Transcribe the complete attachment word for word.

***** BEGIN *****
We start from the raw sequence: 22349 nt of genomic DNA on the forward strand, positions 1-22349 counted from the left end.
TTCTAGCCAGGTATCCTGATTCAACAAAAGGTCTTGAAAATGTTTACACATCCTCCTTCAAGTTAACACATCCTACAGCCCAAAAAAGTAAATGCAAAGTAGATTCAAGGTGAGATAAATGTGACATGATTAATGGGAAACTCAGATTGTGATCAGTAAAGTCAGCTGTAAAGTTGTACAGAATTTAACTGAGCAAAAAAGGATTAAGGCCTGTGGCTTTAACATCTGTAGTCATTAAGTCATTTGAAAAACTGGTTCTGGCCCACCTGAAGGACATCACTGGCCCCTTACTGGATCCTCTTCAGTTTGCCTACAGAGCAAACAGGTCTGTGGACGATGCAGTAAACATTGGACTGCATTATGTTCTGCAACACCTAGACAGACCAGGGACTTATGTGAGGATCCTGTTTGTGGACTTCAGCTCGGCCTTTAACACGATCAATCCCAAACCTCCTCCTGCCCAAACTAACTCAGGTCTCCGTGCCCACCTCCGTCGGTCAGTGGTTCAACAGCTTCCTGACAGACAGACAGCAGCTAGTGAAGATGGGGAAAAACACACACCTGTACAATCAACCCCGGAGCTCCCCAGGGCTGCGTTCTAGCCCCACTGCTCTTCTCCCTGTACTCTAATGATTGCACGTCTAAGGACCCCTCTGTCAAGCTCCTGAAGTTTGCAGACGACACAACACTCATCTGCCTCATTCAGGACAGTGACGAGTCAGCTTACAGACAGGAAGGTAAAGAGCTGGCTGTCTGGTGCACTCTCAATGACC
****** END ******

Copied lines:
We start from the raw sequence: 22349 nt of genomic DNA on the forward strand, positions 1-22349 counted from the left end.
TTCTAGCCAGGTATCCTGATTCAACAAAAGGTCTTGAAAATGTTTACACATCCTCCTTCAAGTTAACACATCCTACAGCCCAAAAAAGTAAATGCAAAGTAGATTCAAGGTGAGATAAATGTGACATGATTAATGGGAAACTCAGATTGTGATCAGTAAAGTCAGCTGTAAAGTTGTACAGAATTTAACTGAGCAAAAAAGGATTAAGGCCTGTGGCTTTAACATCTGTAGTCATTAAGTCATTTGAAAAACTGGTTCTGGCCCACCTGAAGGACATCACTGGCCCCTTACTGGATCCTCTTCAGTTTGCCTACAGAGCAAACAGGTCTGTGGACGATGCAGTAAACATTGGACTGCATTATGTTCTGCAACACCTAGACAGACCAGGGACTTATGTGAGGATCCTGTTTGTGGACTTCAGCTCGGCCTTTAACACGATCAATCCCAAACCTCCTCCTGCCCAAACTAACTCAGGTCTCCGTGCCCACCTCCGTCGGTCAGTGGTTCAACAGCTTCCTGACAGACAGACAGCAGCTAGTGAAGATGGGGAAAAACACACACCTGTACAATCAACCCCGGAGCTCCCCAGGGCTGCGTTCTAGCCCCACTGCTCTTCTCCCTGTACTCTAATGATTGCACGTCTAAGGACCCCTCTGTCAAGCTCCTGAAGTTTGCAGACGACACAACACTCATCTGCCTCATTCAGGACAGTGACGAGTCAGCTTACAGACAGGAAGGTAAAGAGCTGGCTGTCTGGTGCACTCTCAATGACC